These velocity mosaics are largely produced from TSX data, with the addition of Sentinel-1A data. Sentinel-1 data acquisitions began during this winter period, so there are almost no Sentinel-1 data prior to January 2015, with the exception of the region around Jakobshavn glacier. As a result of the limited satellite coverage, the 2014-2015 mosaic contains more noise and less spatial coverage than that found in the 2015-2016 and 2016-2017 products.


These velocity mosaics are largely produced from Sentinel-1A. The six tracks that covered nearly the entire coast were collected almost every 12-day satellite repeat cycle. In the interior, typically four images (three pairs were collected) with better coverage and fewer errors than the 2014-2015 mosaics.


These velocity mosaics are largely produced from Sentinel-1A/1B. In October 2016, Sentinel 1B started acquiring data over Greenland in an orbit that lags Sentinel-1A by six days. As a result, Sentinel-1A/1B pairs are often separated by only six days, providing better correlation and coverage, particularly in the southeast of Greenland. Thus, the mosaic for this winter provides approximately complete spatial coverage relative to all prior winter velocity products.

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Error Sources

Baseline Fits

Each image-pair that is used in the mosaic requires a 4-to-6 parameter fit for the baseline parameters (in other words, the separation between satellite tracks). For Version 1, the PIs fitted the baseline to a sparse, common set of ground control points as described by Joughin et al., 2010. This lead to errors exceeding 10 m/yr being misinterpreted as actual change (Phillips et al., 2013). In Version 2, for a year where the data were not well controlled, the PIs used control points from other years with adequate controls. This greatly improves consistency of the data from year to year. While this could mask some true change, the errors without this procedure were far larger than any change likely to occur.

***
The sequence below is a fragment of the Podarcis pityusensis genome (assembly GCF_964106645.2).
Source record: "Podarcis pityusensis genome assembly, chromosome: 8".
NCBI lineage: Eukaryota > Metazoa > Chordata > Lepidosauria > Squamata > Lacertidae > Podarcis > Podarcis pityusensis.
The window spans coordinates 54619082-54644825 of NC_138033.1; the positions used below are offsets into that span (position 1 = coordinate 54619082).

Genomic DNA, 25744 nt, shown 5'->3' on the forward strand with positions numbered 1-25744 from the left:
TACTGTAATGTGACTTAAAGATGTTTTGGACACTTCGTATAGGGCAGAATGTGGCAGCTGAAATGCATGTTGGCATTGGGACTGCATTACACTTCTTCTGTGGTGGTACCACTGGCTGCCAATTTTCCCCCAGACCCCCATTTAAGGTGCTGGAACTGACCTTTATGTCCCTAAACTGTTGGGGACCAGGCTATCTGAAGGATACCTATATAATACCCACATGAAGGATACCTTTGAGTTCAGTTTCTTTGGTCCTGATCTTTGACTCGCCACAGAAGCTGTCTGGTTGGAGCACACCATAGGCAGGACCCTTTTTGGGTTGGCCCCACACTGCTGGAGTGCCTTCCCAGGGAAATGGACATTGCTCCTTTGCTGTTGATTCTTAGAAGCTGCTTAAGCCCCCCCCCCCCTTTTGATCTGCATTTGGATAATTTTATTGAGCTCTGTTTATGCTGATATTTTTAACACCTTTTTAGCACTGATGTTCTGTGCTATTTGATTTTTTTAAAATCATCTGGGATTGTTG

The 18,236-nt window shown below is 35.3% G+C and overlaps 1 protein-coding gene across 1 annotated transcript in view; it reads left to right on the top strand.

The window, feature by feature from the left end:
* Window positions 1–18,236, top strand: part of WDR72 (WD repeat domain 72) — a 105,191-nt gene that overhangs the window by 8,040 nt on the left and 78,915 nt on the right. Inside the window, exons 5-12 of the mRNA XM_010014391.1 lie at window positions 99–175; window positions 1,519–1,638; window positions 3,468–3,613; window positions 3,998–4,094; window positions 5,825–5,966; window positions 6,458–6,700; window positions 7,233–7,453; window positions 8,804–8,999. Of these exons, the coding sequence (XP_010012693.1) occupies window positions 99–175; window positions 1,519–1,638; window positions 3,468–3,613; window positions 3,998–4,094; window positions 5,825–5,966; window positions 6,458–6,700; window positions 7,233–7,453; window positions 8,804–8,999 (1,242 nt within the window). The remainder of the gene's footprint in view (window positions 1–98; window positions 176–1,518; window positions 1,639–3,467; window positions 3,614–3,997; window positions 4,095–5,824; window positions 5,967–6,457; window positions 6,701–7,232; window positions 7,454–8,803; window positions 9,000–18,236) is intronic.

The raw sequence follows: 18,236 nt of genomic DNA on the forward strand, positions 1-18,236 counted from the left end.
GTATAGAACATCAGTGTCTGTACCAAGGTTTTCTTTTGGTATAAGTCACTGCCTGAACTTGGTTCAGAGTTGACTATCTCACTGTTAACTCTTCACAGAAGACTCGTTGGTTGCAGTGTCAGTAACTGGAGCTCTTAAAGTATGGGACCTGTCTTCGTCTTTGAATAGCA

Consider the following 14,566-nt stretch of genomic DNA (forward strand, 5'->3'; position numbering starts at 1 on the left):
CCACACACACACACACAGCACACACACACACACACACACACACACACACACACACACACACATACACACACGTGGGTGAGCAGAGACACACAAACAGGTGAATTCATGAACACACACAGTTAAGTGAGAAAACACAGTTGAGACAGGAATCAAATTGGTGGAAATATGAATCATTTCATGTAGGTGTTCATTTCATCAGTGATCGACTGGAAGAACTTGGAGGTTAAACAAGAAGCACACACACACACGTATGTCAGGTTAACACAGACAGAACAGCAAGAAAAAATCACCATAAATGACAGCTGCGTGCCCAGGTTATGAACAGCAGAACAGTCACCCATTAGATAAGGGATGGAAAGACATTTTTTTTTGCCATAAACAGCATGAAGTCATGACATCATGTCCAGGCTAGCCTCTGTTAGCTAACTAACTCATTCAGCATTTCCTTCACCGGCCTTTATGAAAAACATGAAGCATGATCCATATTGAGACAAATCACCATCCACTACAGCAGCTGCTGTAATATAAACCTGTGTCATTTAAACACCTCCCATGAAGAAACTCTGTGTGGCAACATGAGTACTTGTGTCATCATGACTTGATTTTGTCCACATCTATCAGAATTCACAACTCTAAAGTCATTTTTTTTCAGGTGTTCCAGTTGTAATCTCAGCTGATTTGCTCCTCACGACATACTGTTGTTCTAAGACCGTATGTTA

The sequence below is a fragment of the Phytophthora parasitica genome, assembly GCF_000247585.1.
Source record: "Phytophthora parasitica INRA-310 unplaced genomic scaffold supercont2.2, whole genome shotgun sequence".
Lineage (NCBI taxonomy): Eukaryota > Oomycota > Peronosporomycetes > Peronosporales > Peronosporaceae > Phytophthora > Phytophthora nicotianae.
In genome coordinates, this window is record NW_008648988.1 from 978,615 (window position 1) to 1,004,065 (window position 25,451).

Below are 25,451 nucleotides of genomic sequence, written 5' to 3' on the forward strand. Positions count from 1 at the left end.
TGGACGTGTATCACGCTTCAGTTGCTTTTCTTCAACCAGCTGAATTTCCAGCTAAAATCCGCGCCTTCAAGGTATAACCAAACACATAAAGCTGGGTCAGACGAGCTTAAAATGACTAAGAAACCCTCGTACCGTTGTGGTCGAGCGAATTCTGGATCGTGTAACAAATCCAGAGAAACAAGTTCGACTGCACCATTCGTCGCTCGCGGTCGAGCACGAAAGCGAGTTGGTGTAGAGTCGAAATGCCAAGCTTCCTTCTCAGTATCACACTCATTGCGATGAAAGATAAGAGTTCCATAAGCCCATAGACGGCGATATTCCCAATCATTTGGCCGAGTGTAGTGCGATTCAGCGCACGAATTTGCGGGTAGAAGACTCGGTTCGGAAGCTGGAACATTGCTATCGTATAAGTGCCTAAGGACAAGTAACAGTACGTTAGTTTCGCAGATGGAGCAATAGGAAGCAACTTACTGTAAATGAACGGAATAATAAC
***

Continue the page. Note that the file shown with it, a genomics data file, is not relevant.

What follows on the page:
As a result, these data should not be used to determine inter-annual change for interior regions of the ice sheet (roughly defined as areas above 2000 meters). In outlet glaciers close to the coast, where the baselines are well constrained by bedrock, the velocity maps are well suited to this task. However, care should be exercised in interpreting any change observed in intermediate regions (roughly 1000 m to 2000 m). For example, be careful to avoid areas where the observed changes seem to follow swath boundaries.  Refer to Figure 5 in Phillips et al., 2013 for more information. Note that baseline errors are not included in the formal error estimates and thus actual errors can always be substantially larger than stated. In particular, where they are derived largely from phase, the reported errors are extremely low (<0.5 m/yr). With baseline errors included, the actual error is more likely in the 1 to 3 m/yr range in most cases.

Error Estimates